First it was too warm. Then it was too rainy. Next it was too slushy. And now it's too snowy. At least we're making progress.
For the third time in the first four days of the 2010 Winter Olympics, an Alpine skiing event was canceled at Whistler Mountain due to weather conditions. Tuesday's men's super combined, a race in which Americans Bode Miller and Ted Ligety were expected to contend for a medal, was called off because of heavy snow at the top of Whistler.
Shouldn't snow be good for skiing? Isn't a lack of snow what organizers of the Games have been fretting about for months?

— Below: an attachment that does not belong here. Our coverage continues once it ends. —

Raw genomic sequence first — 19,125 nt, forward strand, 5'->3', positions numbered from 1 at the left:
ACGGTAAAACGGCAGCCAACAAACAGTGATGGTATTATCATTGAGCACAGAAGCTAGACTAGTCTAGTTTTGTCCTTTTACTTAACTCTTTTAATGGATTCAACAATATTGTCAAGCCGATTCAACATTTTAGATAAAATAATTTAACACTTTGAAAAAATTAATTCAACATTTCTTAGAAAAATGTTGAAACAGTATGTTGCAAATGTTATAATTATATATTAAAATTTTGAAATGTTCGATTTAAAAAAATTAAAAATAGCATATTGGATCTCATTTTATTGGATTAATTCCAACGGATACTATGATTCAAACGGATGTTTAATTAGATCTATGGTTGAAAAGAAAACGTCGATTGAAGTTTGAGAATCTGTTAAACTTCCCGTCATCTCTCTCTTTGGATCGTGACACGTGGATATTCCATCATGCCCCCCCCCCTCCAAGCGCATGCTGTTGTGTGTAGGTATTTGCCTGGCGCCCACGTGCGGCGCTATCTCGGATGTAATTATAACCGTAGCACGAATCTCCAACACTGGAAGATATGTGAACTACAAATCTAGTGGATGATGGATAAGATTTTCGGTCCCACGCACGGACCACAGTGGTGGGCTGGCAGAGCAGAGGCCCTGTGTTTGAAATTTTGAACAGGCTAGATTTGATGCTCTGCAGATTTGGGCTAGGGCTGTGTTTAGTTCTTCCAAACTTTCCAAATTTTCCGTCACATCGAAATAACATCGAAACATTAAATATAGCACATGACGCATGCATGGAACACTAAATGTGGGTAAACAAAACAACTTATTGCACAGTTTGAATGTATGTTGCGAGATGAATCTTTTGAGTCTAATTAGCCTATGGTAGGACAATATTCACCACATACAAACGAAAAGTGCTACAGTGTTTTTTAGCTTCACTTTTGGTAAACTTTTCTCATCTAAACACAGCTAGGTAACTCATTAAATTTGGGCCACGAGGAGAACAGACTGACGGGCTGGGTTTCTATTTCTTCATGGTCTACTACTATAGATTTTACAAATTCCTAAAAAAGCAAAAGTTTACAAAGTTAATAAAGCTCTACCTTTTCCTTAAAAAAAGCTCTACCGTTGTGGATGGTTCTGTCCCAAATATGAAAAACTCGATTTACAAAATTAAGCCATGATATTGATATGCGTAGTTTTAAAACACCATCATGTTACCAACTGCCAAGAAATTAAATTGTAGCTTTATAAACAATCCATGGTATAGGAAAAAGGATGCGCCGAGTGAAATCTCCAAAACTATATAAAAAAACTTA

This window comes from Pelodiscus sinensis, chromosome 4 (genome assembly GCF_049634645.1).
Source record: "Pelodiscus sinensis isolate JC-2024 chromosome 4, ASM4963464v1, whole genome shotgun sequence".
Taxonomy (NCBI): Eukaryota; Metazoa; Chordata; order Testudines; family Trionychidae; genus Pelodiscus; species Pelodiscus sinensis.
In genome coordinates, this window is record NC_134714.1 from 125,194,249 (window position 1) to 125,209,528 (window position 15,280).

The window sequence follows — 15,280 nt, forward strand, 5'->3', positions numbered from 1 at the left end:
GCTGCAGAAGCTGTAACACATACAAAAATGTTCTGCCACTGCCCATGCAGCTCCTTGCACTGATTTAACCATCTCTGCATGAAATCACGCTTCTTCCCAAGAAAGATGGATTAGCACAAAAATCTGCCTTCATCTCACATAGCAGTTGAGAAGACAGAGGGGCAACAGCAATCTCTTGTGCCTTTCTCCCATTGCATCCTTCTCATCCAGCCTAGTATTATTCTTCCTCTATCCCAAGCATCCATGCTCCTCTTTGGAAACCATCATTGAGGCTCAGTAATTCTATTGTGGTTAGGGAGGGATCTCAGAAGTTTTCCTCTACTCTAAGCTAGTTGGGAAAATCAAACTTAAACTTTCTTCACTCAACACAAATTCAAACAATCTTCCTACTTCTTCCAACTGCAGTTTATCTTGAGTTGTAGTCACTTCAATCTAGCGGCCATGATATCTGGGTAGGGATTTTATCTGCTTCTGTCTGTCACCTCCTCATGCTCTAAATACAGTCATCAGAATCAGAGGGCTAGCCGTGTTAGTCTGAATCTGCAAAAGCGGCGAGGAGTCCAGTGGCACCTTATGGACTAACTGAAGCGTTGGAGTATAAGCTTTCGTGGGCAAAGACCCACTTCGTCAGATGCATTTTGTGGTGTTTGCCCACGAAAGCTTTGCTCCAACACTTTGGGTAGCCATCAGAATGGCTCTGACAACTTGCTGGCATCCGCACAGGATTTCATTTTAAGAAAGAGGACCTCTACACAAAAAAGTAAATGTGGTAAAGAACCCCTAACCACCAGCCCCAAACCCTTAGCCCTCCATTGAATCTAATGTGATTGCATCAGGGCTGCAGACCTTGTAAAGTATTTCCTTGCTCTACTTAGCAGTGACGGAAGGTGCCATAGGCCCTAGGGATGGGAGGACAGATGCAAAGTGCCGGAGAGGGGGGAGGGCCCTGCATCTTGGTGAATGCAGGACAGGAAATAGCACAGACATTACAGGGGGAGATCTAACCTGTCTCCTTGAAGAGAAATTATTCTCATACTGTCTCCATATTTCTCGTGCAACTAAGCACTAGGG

Yes, but like all things, snow is only good in moderation. As Bill Pennington explains in The New York Times:
Heavy snowfall makes it dangerous to contest the downhill portion because the racecourse must be hard and fast, not snow-covered. The snowfall also affects visibility; good visibility is necessary for downhillers to race safely at high speeds.
The forecast looks good for the remainder of the week. With the women's downhill scheduled for Wednesday, the men's super combined is expected to be moved to Friday.
If the weather holds and the rest of the events go off as scheduled, the first three cancellations will be remembered merely as nuisances. But if conditions deteriorate again, this could be just the beginning of a disastrous fortnight in Whistler.